By John Hammell, © 1996
In Germany, the trains run on time and the beer is
unsurpassed, but pharmaceutical companies like Hoechst are working
overtime to drive small vitamin companies out of business in an
effort to take over the supplement industry. Hoechst's vehicle is
the Codex Alimentarious Commission, which is developing
international standards for dietary supplements.
LIFE EXTENSION FOUNDATION
The motives of the pharmaceutical companies are revealed
in a letter by Matthias Rath, M.D.(Fig. 1) to German
Chancellor Helmut Kohl and members of the German Parliament
The letter is entitled "The Health Interests of Millions of People
Are More Important Than The Stock Price of the Pharmaceutical
In his letter, Dr. Rath, who is a German living
in California, noted that a German proposal before the Codex
Commission is being heavily pushed by Hoechst, Bayer, and BASF --
the three companies formed when IG Farben was disbanded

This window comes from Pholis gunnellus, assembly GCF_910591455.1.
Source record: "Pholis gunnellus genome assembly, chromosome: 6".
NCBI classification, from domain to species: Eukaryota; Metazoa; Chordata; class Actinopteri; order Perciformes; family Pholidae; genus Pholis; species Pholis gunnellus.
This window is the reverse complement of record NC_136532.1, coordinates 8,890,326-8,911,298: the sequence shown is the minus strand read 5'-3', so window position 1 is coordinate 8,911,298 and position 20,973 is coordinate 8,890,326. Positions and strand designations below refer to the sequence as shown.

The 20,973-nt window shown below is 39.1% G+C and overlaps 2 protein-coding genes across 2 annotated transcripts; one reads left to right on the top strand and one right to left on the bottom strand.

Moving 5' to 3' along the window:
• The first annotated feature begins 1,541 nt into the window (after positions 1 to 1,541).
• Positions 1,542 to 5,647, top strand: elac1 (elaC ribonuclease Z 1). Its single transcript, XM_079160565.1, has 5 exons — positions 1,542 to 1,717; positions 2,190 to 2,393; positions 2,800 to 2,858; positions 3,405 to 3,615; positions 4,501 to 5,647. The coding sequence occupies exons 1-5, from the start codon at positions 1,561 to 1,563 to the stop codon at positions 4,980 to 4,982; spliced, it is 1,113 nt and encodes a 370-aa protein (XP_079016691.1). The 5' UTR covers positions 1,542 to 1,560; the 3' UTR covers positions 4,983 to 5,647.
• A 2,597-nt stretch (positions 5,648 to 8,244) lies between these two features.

after the Nuremberg War Trials because of their role in
manufacturing the poison gas used in the Nazi concentration
Eradicating Cardiovascular Disease
Dr. Rath notes that he has developed a scientifically
sound nutritional protocol for eradicating human cardiovascular
disease, but that this protocol threatens the interests of
Hoechst, Bayer and BASF -- all of which manufacture dangerous,
ineffective, and outrageously expensive heart medications.
Clearly, through their support of the Codex Commission,
Hoechst, Bayer, and BASF, are contributing to the death of
millions of people -- as heart disease is the world's number
one killer. More than 12 million people will continue to die
worldwide every year from premature heart attacks and strokes if
they are denied access to affordable preventive therapies.